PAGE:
It seems to me that we all need to batten down the hatches and pre-pair for the fallout. I feel that the distillery bubble is just about ready to burst. This year (2017) will be by far the biggest year on record of distilleries going out of business. There are many factors why I feel this way bust just to name a few. Two main reasons to always reflect on. The battle for Shelf Space, and Operating Capital. And a couple more. 1. To much bourbon. I believe that this is the year that the larger number of distilleries will for the first time be trying to sell there brown spirits. The problem is not there local area it would be everywhere else they are trying to sell the brown juice. The Distilleries will be battling in a marketing game, and that in it self requires MONEY and TIME, and time cost MONEY. To put up all that bourbon cost Money straight out of the operating capital. When product does not move as quickly thought. The R.O.I. Is much greater and the hit is much harder. 2. I Deal with people from every corner of the world, in every facet of this industry. I deal with people that have big budgets and small budgets. I am aways blown away when someone just wants to make a little booze and thinks they have got to have a $200,000 dollar still, or pay $75,000 for a 50 gallon pot. The reason for item #2 is the spending of MONEY in the most stupid ways possible. People don't stop and think that some of the biggest components of equipment are truly the least important. People think the need the biggest and baddest still but forget about the boiler, chiller, mash cooker, ferm tanks, bottles, labels, and all the small things that nickel and dime a start up. Stop and think "how many bottles do I have to make to pay this off". 3. Sell out, sell off. One of the biggest mistake someone could make is to sell off the larger part of stock in the company to get to the place they need to be or get the equipment they think they need. When you realize that you are not really the owner and your are more a employee that person cares a little less and gives up quicker. When you work the hours we all do at a distillery and think...."I could be making more money flipping burgers".....how much heart do you have really in it. People have medical problems but I am floored by how many distillers are selling out because of it. I get it no one on earth want to admit "I Failed". So don't sell your soul just to crush your dream. 4. This one will be easy. Operating Capital- how many times have you looked around your distillery and saw a piece of equipment that you bought a while back and thought "man, I wish I never bought that" Or "I would like to have the money I spent on that". #4 = Don't buy stupid Crap. THINK. It comes right out of your Operating Capital. 5. Distilleries trying to do something so so different that they Distill there way right out of a business. Think about what you do before you spend the money. I just checked yesterday and let me see, time, grain, water, labels, bottles, and corks still are not cheap. So is it a good idea to have 100 cases of something that won't sell. Please, impress the bank with your massive over stock of junk. 6. This one is kinda like #5. Not listening to your patrons. People that will go out of business are probably bull headed and think "If I make it they will come". Make products that is proven that people like. You don't have to copy, put your own spin. Know what is selling on the markets. 7. Getting out in front of the public. You may be making booze, but you are also selling your self / story. You spent all this money on a shiny piece of copper, where is your advertising money? Distilleries have to get out in front on the public doing tasting, and ect. I see a trend of people not doing that as much as is needed. 8. Part of #7. I was in a very top self liquor store today and there was 250 different types of brown spirits. Which one do I choose? 9. Battle for shelf space. With the gates opening on distilleries all over the us and more imports coming in, the battle for shelf space has begun. All the money you spent making that rum, whiskey, vodka, ect, will be for nothing if you can't get it on the shelf. Enough said. Summary-Rough seas ahead. Tighten your belts. I am all ready seeing lots of used NOS everywhere. It used to be when something was put online it was gone in hours. Now it just sits there... I wish everybody always thoughts. I wish everyone the very best. Let us all be in good SPIRITS in 2017 and the years to follow. Joseph Dehner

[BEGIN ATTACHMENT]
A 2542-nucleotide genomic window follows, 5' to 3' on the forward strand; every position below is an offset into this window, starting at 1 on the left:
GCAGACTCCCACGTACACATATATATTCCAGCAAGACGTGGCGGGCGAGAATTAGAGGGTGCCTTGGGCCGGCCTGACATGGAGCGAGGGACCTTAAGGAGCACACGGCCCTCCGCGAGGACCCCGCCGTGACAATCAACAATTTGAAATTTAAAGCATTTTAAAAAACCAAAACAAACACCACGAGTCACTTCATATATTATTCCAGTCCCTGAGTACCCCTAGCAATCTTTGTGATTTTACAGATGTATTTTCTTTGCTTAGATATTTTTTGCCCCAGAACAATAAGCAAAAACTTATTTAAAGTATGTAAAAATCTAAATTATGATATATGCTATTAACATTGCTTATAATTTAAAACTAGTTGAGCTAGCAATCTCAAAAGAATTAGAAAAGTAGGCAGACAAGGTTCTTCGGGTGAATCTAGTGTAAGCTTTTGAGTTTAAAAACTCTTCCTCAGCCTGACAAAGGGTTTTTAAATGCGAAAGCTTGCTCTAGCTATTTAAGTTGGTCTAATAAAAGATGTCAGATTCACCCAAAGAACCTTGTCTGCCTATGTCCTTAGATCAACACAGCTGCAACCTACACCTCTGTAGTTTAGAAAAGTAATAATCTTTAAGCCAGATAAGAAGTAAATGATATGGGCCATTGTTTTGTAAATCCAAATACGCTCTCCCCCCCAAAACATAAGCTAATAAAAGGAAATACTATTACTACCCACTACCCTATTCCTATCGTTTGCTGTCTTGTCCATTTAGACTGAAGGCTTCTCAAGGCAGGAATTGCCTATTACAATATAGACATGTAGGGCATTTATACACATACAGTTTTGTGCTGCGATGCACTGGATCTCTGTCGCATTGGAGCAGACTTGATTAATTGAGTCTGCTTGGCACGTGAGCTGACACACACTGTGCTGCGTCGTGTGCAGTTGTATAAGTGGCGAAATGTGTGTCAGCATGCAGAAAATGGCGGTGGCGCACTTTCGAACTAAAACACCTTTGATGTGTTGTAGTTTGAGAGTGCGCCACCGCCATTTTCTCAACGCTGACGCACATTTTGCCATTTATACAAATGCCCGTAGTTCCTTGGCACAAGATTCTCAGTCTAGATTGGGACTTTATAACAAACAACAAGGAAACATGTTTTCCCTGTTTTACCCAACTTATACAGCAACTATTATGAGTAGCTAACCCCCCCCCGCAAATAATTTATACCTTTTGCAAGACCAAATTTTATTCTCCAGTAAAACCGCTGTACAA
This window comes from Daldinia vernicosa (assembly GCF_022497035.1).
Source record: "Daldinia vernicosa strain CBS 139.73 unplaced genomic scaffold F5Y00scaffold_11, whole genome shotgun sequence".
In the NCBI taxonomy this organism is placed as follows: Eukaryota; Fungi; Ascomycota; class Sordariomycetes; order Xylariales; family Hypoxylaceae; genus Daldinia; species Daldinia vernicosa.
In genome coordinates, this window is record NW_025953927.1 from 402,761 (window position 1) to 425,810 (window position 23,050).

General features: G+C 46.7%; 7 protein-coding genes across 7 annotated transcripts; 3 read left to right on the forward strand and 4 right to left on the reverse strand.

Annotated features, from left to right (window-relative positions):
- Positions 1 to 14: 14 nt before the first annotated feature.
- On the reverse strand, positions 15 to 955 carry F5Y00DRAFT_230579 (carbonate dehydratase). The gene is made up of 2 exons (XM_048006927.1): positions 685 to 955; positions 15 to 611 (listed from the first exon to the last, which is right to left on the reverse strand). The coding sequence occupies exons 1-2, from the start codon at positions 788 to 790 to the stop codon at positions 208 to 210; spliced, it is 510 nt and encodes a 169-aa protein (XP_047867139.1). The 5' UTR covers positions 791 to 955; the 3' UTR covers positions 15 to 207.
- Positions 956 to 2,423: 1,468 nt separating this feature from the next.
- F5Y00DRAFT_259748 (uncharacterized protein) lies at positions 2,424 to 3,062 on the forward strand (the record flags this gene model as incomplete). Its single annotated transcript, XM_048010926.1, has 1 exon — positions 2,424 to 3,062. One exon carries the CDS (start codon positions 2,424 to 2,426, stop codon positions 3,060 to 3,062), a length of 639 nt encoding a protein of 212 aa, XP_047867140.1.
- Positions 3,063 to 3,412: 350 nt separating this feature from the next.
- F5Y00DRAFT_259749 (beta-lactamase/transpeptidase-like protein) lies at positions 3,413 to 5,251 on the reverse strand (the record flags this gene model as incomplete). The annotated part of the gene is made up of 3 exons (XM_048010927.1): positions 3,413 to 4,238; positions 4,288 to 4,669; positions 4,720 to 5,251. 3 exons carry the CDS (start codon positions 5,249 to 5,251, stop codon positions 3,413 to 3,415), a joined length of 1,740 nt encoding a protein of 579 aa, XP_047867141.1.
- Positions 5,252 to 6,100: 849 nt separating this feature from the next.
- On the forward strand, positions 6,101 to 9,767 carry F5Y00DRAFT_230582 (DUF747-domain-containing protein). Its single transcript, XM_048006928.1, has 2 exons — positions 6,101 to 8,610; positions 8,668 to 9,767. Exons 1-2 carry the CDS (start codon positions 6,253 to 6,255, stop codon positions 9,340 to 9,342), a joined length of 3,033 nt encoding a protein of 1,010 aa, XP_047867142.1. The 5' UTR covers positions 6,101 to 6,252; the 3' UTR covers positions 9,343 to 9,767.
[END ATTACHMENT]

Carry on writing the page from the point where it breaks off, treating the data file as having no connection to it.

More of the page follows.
10. 1 like